Skip to main content

Yidisher Kemfer


YIDISHER KEMFER ("Jewish Fighter"), U.S. Yiddish Labor Zionist publication. Founded in Philadelphia in 1906 as an organ of Po'alei Zion in America, the Kemfer appeared as an irregular weekly in New York from 1907 to 1923, as a biweekly from 1924 to 1931 (during which period it was called Yidisher Arbeter), for many years thereafter a weekly, then in 1990 a biweekly and, since the mid-1990s, as a bimonthly magazine. Initially sponsored by the Labor Zionist Organization-Poale Zion, later under the auspices of the Jewish National Workers Alliance (renamed the Farband Labor Zionist Order in 1950), and since the mid-1960s by the Labor Zionist Alliance's "Labor Zionist Letters." During its long history, it was edited by such distinguished figures as Kalman *Marmor, David *Pinski, Ber *Borochov, Joel *Entin, Chaim *Greenberg, and Mordechai Strigler. It was for many years an international center for Labor Zionist thought and one of the most eminent Yiddish political and social journals in the United States and indeed in the world. From 1963 through 1995, under Strigler's tenure, the Kemfer published such renowned authors as Jacob Glatstein, Chaim Grade, H. Leivik, Abraham Reizen, and Isaac Bashevis Singer. From the summer of 1998, it was edited by Jacob Weitzner.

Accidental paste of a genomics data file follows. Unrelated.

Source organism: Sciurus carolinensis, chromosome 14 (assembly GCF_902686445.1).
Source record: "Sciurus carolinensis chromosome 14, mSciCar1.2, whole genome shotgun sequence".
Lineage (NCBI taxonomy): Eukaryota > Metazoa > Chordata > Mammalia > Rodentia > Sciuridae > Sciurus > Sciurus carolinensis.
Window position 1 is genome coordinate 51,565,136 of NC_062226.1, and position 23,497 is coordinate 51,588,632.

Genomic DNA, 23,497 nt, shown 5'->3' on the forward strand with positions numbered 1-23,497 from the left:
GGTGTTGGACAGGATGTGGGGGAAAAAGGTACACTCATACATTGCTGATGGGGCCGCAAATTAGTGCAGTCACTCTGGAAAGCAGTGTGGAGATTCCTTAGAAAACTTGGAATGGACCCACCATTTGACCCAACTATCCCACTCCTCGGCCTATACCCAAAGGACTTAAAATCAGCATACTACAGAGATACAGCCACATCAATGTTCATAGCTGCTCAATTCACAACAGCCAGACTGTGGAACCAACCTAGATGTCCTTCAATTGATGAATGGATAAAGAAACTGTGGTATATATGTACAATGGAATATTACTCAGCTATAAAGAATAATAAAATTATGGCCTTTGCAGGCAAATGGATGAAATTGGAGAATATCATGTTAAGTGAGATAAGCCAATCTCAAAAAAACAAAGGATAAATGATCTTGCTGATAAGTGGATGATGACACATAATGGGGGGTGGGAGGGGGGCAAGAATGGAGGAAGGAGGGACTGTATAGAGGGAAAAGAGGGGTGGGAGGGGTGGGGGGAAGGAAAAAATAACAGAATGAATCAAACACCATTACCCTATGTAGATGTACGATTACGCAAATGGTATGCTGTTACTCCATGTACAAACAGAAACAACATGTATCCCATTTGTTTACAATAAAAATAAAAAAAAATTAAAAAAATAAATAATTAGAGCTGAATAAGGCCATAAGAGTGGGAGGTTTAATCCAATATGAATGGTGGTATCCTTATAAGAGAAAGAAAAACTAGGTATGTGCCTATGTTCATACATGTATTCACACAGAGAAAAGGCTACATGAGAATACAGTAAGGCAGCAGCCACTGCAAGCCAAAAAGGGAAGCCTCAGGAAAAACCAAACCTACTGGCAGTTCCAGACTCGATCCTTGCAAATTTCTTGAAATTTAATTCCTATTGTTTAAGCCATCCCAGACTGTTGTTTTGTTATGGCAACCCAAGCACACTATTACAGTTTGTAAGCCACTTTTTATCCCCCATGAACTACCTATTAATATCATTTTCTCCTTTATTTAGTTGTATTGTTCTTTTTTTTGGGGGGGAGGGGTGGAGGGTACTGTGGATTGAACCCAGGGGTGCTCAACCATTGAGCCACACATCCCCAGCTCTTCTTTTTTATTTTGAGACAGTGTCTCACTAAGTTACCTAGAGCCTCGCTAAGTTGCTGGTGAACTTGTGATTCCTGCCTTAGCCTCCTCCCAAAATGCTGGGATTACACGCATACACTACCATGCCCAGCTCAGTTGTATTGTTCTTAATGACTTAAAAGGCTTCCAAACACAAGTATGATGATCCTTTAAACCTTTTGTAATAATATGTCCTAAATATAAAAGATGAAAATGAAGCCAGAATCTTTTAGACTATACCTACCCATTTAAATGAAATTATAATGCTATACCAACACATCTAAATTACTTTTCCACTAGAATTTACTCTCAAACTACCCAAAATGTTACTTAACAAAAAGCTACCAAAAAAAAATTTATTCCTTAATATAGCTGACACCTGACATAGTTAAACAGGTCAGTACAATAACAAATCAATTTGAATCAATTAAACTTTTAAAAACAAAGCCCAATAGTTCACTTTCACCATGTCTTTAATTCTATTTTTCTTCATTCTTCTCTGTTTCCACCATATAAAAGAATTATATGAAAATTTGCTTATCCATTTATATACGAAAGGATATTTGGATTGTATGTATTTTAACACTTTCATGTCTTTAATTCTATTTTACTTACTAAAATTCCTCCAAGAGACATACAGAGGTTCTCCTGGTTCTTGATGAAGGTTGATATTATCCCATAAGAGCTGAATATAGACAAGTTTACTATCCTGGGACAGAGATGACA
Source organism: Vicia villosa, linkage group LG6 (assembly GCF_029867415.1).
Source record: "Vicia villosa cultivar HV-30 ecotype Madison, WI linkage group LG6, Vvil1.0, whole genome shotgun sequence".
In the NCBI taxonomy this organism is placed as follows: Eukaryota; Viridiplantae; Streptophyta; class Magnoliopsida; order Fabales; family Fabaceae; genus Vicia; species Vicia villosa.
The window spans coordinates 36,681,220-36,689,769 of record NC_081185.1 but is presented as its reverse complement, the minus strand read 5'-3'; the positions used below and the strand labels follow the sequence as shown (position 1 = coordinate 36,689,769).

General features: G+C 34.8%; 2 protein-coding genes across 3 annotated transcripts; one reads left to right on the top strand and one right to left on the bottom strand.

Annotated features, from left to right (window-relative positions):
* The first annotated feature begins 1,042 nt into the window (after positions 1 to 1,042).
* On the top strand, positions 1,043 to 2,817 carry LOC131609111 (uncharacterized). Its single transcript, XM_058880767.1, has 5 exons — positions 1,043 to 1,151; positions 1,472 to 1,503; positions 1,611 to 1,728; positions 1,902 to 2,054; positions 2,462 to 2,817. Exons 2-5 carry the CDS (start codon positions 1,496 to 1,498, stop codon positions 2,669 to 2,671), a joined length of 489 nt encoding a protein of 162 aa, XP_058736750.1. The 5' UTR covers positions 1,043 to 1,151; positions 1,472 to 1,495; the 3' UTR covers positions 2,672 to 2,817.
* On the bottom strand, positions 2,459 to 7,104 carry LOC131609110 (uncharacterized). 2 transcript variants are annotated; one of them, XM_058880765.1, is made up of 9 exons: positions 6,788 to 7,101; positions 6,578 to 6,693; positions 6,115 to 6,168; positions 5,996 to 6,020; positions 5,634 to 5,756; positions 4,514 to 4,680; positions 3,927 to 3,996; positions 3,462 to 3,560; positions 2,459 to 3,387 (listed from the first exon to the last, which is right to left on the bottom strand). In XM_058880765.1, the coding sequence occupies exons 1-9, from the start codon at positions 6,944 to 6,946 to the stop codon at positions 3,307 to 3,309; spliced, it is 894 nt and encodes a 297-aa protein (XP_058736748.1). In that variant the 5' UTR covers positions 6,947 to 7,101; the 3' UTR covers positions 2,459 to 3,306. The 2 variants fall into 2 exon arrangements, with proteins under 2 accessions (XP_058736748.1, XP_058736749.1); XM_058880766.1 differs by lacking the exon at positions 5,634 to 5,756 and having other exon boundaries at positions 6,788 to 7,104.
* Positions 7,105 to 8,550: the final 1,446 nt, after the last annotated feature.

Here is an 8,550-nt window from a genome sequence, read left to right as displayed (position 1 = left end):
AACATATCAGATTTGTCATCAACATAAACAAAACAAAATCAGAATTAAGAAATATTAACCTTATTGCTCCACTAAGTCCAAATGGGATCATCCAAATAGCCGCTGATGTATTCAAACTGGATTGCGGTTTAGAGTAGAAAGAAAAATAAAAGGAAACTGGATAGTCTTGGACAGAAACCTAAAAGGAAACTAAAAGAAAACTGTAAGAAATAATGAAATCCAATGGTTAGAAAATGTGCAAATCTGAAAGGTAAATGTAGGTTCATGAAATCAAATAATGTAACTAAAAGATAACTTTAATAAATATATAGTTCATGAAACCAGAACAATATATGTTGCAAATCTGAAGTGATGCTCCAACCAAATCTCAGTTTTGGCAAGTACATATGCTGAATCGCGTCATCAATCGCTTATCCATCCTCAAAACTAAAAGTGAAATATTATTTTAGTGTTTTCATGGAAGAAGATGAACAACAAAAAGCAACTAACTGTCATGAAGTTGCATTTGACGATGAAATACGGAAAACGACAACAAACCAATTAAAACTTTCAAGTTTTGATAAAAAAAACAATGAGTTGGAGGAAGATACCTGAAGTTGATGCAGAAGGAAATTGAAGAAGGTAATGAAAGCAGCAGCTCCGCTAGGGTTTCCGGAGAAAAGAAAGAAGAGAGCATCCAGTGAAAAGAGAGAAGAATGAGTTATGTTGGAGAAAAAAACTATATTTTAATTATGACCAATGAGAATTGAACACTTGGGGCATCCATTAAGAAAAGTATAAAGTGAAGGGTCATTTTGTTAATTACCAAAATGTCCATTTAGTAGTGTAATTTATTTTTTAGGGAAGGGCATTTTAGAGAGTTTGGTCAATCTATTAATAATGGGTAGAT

D. Smith, "Mordechai Strigler, 76, Editor of Yiddish Forward," in: The New York Times (May 12, 1998).

[Hillel Halkin /

Arieh Lebowitz (2nd ed.)]

Cite this article
Pick a style below, and copy the text for your bibliography.

  • MLA
  • Chicago
  • APA

"Yidisher Kemfer." Encyclopaedia Judaica. . 18 Feb. 2019 <>.

"Yidisher Kemfer." Encyclopaedia Judaica. . (February 18, 2019).

"Yidisher Kemfer." Encyclopaedia Judaica. . Retrieved February 18, 2019 from

Learn more about citation styles

Citation styles gives you the ability to cite reference entries and articles according to common styles from the Modern Language Association (MLA), The Chicago Manual of Style, and the American Psychological Association (APA).

Within the “Cite this article” tool, pick a style to see how all available information looks when formatted according to that style. Then, copy and paste the text into your bibliography or works cited list.

Because each style has its own formatting nuances that evolve over time and not all information is available for every reference entry or article, cannot guarantee each citation it generates. Therefore, it’s best to use citations as a starting point before checking the style against your school or publication’s requirements and the most-recent information available at these sites:

Modern Language Association

The Chicago Manual of Style

American Psychological Association

  • Most online reference entries and articles do not have page numbers. Therefore, that information is unavailable for most content. However, the date of retrieval is often important. Refer to each style’s convention regarding the best way to format page numbers and retrieval dates.
  • In addition to the MLA, Chicago, and APA styles, your school, university, publication, or institution may have its own requirements for citations. Therefore, be sure to refer to those guidelines when editing your bibliography or works cited list.